Adventures in Dialup
My stock TRS-80 Model 100 has a built-in 300 baud modem and included an acoustic coupler set, but I didn't have a landline to try it with. At first I tried using a VoIP phone, but the modern square handset didn't seal with the couplers, so it didn't work well beyond a few characters.
Since the 300 baud FSK is fairly low bandwidth, I hoped it would work over a mobile phone's audio passband. So my second try was to use the cellphone headset with an old handset (with a RJ22 jack to 2.5mm three conductor plug). The handset fit the couplers, but didn't fit the 3.5mm TRRS jack on the phone.
A makeshift adapter from the RJ22 connector was built using a TRRS video cable (red/white/yellow RCA) jacks and some aligator clips. It was a little finicky and a proper cable should be built for longer use.
My ISP was running PPP on the dialup lines, which is not supported on the Model 100, so I called some of the ones listed in the Telnet BBS Guide - Dial-up. Most of them had fancy ANSI art that didn't render on the dumb terminal, but a few of them were plain text and mostly workable. The handset needs velcro straps to hold it down; there was still some noise and it made for frequently mis-sent or mis-received characters.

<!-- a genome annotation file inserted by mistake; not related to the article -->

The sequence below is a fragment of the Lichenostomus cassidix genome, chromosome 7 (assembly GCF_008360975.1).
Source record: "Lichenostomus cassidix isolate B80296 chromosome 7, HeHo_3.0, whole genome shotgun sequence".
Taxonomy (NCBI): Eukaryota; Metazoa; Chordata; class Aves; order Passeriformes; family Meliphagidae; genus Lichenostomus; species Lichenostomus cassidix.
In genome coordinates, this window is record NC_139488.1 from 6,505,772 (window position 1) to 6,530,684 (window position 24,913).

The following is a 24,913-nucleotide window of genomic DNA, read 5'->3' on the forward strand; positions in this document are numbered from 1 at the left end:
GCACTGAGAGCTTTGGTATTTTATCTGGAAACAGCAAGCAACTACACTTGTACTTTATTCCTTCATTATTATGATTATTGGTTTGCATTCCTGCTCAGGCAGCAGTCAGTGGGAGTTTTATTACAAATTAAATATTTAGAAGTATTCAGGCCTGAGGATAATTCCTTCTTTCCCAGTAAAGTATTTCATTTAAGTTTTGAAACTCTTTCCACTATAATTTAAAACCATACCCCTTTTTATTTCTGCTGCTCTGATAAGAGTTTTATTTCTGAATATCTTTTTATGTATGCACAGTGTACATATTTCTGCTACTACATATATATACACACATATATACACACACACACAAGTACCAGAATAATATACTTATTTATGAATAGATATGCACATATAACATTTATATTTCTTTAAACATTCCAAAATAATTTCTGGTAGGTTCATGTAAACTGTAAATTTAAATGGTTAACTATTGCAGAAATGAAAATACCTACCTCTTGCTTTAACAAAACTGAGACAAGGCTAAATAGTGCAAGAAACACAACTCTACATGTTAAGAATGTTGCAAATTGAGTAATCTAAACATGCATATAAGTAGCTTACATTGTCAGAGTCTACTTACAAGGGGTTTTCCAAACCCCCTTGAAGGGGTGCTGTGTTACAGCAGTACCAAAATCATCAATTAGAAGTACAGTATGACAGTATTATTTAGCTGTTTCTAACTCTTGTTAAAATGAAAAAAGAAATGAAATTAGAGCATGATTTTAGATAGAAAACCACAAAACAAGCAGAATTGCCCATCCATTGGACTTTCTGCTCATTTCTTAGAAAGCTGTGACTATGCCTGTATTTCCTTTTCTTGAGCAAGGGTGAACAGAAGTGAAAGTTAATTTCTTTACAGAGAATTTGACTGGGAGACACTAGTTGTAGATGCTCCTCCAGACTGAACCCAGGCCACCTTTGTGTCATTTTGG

Next step is to make a more robust cable, a way to secure the handset and to take this system out to a cafe for mobile internet access. For extra fun, I built a rotary cell phone that provided the proper pulse-dialed interface and a real ringing bell for incoming calls.